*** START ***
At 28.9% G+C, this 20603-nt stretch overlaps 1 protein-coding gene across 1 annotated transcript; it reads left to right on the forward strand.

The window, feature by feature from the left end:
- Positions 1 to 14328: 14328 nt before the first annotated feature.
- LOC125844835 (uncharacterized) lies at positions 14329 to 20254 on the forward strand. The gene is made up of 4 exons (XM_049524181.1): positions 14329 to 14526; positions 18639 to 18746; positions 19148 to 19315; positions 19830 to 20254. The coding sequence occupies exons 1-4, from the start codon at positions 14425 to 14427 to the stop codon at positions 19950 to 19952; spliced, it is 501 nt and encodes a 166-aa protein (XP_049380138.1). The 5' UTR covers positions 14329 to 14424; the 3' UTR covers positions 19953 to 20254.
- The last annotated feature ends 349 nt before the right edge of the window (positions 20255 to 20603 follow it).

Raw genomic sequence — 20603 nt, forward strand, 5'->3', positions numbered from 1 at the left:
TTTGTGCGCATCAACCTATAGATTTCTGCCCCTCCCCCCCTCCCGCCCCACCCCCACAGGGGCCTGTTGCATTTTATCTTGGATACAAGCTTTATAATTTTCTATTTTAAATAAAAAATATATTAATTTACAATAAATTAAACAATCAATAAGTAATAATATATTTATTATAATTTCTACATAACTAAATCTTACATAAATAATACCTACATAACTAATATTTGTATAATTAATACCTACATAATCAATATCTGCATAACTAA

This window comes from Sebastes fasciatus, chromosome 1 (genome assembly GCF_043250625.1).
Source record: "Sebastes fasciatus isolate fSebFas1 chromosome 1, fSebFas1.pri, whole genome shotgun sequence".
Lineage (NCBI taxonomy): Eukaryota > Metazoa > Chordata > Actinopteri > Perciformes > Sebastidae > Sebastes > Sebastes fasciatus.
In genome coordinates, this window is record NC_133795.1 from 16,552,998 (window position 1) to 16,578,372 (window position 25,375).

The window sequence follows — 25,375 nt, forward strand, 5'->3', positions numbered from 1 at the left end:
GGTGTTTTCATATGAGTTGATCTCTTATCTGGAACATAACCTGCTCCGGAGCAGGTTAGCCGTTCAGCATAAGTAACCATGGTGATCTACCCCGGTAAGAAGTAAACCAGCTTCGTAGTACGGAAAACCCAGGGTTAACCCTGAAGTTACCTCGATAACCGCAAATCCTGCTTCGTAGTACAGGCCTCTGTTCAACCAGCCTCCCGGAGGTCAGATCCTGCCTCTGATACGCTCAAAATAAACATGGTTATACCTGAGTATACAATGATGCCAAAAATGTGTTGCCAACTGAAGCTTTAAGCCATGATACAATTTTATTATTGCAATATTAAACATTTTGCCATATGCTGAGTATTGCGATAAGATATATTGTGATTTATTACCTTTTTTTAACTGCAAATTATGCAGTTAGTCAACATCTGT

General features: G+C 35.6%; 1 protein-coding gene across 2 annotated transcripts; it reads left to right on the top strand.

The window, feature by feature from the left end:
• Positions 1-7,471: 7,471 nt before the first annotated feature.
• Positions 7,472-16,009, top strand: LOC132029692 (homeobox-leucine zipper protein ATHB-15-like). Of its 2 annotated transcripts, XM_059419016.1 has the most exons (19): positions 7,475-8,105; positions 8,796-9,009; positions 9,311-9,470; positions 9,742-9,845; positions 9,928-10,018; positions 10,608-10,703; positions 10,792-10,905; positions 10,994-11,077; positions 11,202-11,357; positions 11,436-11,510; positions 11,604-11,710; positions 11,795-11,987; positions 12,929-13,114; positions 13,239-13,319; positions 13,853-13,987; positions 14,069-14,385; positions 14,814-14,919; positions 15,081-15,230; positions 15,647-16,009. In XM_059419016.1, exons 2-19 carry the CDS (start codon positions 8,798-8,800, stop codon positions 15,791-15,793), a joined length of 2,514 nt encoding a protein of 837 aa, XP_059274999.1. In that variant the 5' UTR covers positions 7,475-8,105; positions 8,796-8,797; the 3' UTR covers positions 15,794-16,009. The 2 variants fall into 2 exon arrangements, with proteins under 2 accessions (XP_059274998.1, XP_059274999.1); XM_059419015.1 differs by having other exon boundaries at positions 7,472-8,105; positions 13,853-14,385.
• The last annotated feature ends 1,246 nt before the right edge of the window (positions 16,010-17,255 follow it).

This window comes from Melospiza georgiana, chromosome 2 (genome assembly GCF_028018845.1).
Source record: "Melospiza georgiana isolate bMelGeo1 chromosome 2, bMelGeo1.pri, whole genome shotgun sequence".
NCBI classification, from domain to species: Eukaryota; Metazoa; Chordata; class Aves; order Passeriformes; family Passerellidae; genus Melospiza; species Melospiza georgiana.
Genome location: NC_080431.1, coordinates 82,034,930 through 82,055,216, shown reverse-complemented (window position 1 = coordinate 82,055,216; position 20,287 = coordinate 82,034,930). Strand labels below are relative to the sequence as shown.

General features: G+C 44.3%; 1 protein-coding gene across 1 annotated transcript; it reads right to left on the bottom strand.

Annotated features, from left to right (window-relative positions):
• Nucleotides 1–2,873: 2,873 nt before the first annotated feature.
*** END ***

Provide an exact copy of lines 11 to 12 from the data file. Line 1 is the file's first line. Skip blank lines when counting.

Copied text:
In genome coordinates, this window is record NC_133795.1 from 16,552,998 (window position 1) to 16,578,372 (window position 25,375).

The window sequence follows — 25,375 nt, forward strand, 5'->3', positions numbered from 1 at the left end: